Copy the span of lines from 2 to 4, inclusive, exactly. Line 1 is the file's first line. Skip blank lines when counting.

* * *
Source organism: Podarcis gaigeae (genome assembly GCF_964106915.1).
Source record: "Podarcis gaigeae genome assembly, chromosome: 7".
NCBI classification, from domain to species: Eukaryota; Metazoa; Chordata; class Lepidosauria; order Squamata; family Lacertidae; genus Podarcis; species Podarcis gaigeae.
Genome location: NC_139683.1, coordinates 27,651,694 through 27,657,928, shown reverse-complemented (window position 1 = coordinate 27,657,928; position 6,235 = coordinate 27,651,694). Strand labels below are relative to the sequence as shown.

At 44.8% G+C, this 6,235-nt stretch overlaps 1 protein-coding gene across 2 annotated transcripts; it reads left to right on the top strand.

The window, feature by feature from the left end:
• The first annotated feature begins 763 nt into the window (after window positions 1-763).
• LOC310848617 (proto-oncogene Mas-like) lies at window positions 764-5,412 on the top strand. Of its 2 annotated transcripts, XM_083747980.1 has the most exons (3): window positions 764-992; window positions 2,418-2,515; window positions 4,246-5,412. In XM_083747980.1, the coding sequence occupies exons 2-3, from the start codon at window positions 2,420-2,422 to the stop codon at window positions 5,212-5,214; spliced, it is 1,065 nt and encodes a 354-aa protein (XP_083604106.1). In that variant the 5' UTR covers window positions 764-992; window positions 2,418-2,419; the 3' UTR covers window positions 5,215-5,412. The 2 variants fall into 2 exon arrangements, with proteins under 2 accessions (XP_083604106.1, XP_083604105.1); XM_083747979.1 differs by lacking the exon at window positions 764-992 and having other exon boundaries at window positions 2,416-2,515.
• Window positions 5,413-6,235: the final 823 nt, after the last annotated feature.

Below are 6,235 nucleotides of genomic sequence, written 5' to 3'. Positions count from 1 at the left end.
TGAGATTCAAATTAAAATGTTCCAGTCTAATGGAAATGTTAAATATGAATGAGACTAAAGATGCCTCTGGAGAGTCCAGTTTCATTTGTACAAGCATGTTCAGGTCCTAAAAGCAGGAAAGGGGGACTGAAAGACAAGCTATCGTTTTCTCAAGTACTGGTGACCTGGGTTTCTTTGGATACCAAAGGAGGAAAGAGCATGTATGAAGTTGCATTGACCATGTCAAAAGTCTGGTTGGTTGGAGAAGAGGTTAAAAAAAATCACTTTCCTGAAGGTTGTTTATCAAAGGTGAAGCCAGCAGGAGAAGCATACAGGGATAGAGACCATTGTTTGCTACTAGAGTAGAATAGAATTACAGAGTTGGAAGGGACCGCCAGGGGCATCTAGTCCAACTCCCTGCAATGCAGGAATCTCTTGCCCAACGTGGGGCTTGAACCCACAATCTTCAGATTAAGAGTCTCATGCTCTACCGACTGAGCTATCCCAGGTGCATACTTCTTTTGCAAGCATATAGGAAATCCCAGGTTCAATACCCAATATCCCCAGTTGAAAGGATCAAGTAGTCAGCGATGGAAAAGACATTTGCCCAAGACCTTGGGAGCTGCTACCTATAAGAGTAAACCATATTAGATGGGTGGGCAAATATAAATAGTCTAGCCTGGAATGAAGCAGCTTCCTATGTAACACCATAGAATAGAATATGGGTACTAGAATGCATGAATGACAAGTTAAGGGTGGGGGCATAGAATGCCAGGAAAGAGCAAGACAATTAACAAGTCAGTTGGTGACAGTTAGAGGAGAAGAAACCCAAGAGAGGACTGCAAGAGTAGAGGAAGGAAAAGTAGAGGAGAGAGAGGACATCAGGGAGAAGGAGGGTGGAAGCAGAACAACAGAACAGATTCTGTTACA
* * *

Source record: "Podarcis gaigeae genome assembly, chromosome: 7".
NCBI classification, from domain to species: Eukaryota; Metazoa; Chordata; class Lepidosauria; order Squamata; family Lacertidae; genus Podarcis; species Podarcis gaigeae.
Genome location: NC_139683.1, coordinates 27,651,694 through 27,657,928, shown reverse-complemented (window position 1 = coordinate 27,657,928; position 6,235 = coordinate 27,651,694). Strand labels below are relative to the sequence as shown.